Regular mammograms may reduce breast cancer mortality by almost 50%
According to a new study, regular mammograms may decrease the risk for fatal breast cancer by 49%. The study was published by Dutch researchers online December 6 in the journal Cancer Epidemiology, Biomarkers, and Prevention. The researchers noted that the greatest reduction occurred in women aged 70 to 75 years and represented a drop of 84%.
"Our study adds further evidence that mammography screening unambiguously reduces breast cancer mortality," noted senior investigator Suzie Otto, PhD, from the Department of Public Health at Rotterdam's Erasmus Medical Centre, the Netherlands. Dr. Otto and her team reviewed data from 755 women aged 49 to 75 years who died of breast cancer from 1995 to 2003; these women were closely matched by age and screening occurrence with 3,739 control patients (5 per case).
Of the breast cancers detected, 29.8% were detected by screening mammogram, 34.3% were detected at intervals between screenings, and 35.9% occurred in women who had never had a mammogram screened (nonparticipants). In general, the breast cancer cases in nonparticipants were more advanced, with a rate of 29.5% for stage IV tumors compared with 5.3% for screen-detected cases and 15.1% for interval cases. In contrast, a regular screening mammogram was more likely to reveal early-stage localized tumors (34.2% vs. 10.8% for intervals and 10.3% for nonparticipants). As a result, women who had undergone three or more screening mammograms were 49% less likely to die from breast cancer on detection, relative to control patients.
The greatest benefit was found among women aged 70 to 75 years (84% decrease); however, the decrease in breast cancer mortality risk for the target population aged 50 to 69 years was significant (39%).
In the Netherlands, mammography screening is offered at no cost to women aged 50 to 75 years. The program is carried out by regional organizations that personally invite eligible women by mail to an appointment at a mobile screening unit. Dr. Otto noted, "The Dutch government considers it imperative that everyone eligible for a screening program is given the opportunity to participate. She added that the commensurate decrease in breast cancer mortality rates has been replicated in Europe and Australia. The authors feel these benefits may be duplicated in the U.S. with the presence of a government-funded program, which encourages preventive healthcare.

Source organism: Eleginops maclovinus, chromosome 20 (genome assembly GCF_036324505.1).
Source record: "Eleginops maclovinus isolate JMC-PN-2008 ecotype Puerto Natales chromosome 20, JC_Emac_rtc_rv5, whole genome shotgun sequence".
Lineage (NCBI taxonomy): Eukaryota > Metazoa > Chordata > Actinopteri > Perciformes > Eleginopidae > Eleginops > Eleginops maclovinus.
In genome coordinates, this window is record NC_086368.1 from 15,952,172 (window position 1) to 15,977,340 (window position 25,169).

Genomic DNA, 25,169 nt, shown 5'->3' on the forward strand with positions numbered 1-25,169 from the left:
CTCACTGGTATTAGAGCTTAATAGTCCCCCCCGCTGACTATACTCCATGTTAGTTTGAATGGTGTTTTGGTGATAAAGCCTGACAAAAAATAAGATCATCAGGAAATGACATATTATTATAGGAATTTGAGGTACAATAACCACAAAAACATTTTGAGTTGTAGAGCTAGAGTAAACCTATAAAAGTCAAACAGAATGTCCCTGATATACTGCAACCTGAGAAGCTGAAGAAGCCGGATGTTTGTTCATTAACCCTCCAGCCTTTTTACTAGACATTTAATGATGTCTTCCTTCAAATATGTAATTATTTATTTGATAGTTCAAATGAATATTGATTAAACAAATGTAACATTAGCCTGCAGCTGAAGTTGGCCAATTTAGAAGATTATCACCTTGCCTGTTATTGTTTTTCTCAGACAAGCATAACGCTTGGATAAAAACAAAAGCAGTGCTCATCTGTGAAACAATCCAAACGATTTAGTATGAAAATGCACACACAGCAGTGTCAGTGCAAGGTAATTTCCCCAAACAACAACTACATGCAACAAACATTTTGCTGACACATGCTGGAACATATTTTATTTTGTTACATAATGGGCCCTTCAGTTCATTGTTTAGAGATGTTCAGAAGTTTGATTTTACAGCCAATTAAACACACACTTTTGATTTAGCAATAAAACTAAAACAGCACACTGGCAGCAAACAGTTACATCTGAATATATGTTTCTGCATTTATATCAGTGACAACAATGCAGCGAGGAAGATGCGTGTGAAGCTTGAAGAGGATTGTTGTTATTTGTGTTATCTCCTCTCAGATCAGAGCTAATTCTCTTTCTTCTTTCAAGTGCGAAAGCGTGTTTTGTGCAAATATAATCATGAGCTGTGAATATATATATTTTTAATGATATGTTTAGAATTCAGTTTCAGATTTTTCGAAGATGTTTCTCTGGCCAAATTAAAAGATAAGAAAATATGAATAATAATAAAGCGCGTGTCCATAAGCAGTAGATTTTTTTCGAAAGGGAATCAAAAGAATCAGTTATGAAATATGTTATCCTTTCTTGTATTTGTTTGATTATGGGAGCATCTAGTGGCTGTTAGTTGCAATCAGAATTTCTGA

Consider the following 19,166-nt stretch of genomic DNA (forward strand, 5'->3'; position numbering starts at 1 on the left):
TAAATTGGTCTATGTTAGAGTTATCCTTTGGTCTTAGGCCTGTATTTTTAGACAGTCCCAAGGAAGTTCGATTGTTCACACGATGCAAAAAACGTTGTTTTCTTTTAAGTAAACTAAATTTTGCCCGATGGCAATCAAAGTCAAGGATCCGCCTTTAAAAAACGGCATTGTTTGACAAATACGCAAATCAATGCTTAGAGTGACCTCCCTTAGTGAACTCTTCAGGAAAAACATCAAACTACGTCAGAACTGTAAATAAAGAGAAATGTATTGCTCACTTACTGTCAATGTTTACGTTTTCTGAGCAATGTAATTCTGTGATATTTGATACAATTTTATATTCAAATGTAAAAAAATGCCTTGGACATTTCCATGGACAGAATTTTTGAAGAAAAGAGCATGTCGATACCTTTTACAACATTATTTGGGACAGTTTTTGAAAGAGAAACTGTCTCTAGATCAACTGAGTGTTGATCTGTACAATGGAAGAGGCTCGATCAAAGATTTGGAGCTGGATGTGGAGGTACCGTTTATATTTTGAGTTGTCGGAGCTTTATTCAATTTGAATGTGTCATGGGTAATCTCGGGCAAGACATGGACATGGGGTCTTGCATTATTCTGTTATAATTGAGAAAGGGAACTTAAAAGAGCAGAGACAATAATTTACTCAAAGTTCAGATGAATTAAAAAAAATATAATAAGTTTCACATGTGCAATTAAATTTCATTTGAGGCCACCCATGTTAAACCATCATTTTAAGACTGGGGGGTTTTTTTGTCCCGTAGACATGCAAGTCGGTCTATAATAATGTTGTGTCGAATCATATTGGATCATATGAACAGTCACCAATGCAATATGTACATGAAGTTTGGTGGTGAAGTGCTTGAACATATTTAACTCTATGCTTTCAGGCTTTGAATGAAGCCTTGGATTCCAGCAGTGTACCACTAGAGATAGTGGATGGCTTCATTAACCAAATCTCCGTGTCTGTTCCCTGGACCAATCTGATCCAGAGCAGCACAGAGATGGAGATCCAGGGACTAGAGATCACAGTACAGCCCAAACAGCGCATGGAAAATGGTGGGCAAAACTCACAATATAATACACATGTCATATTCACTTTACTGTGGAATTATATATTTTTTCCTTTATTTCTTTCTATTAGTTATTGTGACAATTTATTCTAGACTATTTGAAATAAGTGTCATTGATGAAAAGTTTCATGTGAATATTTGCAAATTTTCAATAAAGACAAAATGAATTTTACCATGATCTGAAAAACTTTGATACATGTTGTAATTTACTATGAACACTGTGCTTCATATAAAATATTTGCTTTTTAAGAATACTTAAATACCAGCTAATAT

Over the course of a lifetime, 1 in 8 women will be diagnosed with breast cancer.
Risk factors one cannot change include:
Age and gender: The risk of developing breast cancer increases with ager. The majority of advanced breast cancer cases are found in women over age 50. Women are 100 times more likely to get breast cancer than men.
Family history of breast cancer: Women may have a higher risk of breast cancer if they have a close relative who has had breast, uterine, ovarian, or colon cancer. About 20-30% of women with breast cancer have a family history of the disease.
Genetic: Some women have genes that make them more prone to developing breast cancer. The most common gene defects are found in the BRCA1 and BRCA2 genes. These genes normally produce proteins that are cancer-protective. However, if a parent passes on a defective gene, the risk of breast cancer is increased. Women with one of these defects have up to an 80% chance of getting breast cancer sometime during their life.
Menstrual cycle: Women who start menstruating at an early age (before age 12) or experience a late menopause late (after age 55) have an increased risk for breast cancer.
Other risk factors include:
Alcohol consumption: Drinking more than 1 - 2 glasses of alcohol a day may increase the risk for breast cancer.
Childbirth: Women who have never had children or who had them only after age 30 have an increased risk for breast cancer. Being pregnant more than once or becoming pregnant at an early age reduces the risk of breast cancer.
Diethylstilbestrol: Women who took diethylstilbestrol (DES) to prevent a miscarriage may have an increased risk of breast cancer after age 40. This drug was given to the women in the 1940s - 1960s.
Hormone replacement therapy: Women who have been on hormone replacement therapy (HRT) for several years or more have a higher risk for breast cancer. Many women take HRT to reduce the symptoms of menopause.
Obesity: Obesity has been linked to breast cancer; however, this link is controversial. The theory is that obese women produce more estrogen, which can fuel the development of breast cancer.
Radiation: Women who received radiation therapy as a child or young adult to treat cancer of the chest area have a significantly higher risk for developing breast cancer. The younger the age that the radiation was given and the higher the dose, the higher the risk, especially if the radiation was given when a girl was developing breasts.
Breast implants, using antiperspirants, and wearing underwire bras do not raise the risk for breast cancer. There is no evidence of a direct link between breast cancer and pesticides.